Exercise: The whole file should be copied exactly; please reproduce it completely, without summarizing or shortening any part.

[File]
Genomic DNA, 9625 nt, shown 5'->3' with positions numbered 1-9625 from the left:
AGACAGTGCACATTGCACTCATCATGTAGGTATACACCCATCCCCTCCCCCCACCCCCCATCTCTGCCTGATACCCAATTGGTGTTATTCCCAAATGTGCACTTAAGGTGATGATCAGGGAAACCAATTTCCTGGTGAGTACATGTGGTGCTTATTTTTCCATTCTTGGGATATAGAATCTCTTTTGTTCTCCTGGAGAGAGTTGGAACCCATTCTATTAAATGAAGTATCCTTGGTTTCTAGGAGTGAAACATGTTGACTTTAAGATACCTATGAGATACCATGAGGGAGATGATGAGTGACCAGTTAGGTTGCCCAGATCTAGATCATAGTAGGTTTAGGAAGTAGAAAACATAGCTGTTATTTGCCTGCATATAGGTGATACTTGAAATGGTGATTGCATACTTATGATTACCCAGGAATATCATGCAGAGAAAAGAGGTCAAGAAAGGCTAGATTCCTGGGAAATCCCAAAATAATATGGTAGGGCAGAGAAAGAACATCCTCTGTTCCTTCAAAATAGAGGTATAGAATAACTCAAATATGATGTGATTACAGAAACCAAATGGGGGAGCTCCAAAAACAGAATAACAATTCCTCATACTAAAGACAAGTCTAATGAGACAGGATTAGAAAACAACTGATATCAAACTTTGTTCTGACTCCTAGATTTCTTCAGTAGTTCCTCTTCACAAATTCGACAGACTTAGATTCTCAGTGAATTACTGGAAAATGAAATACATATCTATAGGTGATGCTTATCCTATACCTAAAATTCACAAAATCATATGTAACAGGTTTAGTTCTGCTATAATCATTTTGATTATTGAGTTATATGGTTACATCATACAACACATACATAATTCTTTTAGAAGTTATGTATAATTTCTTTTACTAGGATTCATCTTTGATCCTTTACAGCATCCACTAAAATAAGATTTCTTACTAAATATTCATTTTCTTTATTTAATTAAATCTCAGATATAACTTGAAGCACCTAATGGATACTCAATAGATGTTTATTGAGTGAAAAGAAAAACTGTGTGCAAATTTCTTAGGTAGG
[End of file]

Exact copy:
Genomic DNA, 9625 nt, shown 5'->3' with positions numbered 1-9625 from the left:
AGACAGTGCACATTGCACTCATCATGTAGGTATACACCCATCCCCTCCCCCCACCCCCCATCTCTGCCTGATACCCAATTGGTGTTATTCCCAAATGTGCACTTAAGGTGATGATCAGGGAAACCAATTTCCTGGTGAGTACATGTGGTGCTTATTTTTCCATTCTTGGGATATAGAATCTCTTTTGTTCTCCTGGAGAGAGTTGGAACCCATTCTATTAAATGAAGTATCCTTGGTTTCTAGGAGTGAAACATGTTGACTTTAAGATACCTATGAGATACCATGAGGGAGATGATGAGTGACCAGTTAGGTTGCCCAGATCTAGATCATAGTAGGTTTAGGAAGTAGAAAACATAGCTGTTATTTGCCTGCATATAGGTGATACTTGAAATGGTGATTGCATACTTATGATTACCCAGGAATATCATGCAGAGAAAAGAGGTCAAGAAAGGCTAGATTCCTGGGAAATCCCAAAATAATATGGTAGGGCAGAGAAAGAACATCCTCTGTTCCTTCAAAATAGAGGTATAGAATAACTCAAATATGATGTGATTACAGAAACCAAATGGGGGAGCTCCAAAAACAGAATAACAATTCCTCATACTAAAGACAAGTCTAATGAGACAGGATTAGAAAACAACTGATATCAAACTTTGTTCTGACTCCTAGATTTCTTCAGTAGTTCCTCTTCACAAATTCGACAGACTTAGATTCTCAGTGAATTACTGGAAAATGAAATACATATCTATAGGTGATGCTTATCCTATACCTAAAATTCACAAAATCATATGTAACAGGTTTAGTTCTGCTATAATCATTTTGATTATTGAGTTATATGGTTACATCATACAACACATACATAATTCTTTTAGAAGTTATGTATAATTTCTTTTACTAGGATTCATCTTTGATCCTTTACAGCATCCACTAAAATAAGATTTCTTACTAAATATTCATTTTCTTTATTTAATTAAATCTCAGATATAACTTGAAGCACCTAATGGATACTCAATAGATGTTTATTGAGTGAAAAGAAAAACTGTGTGCAAATTTCTTAGGTAGG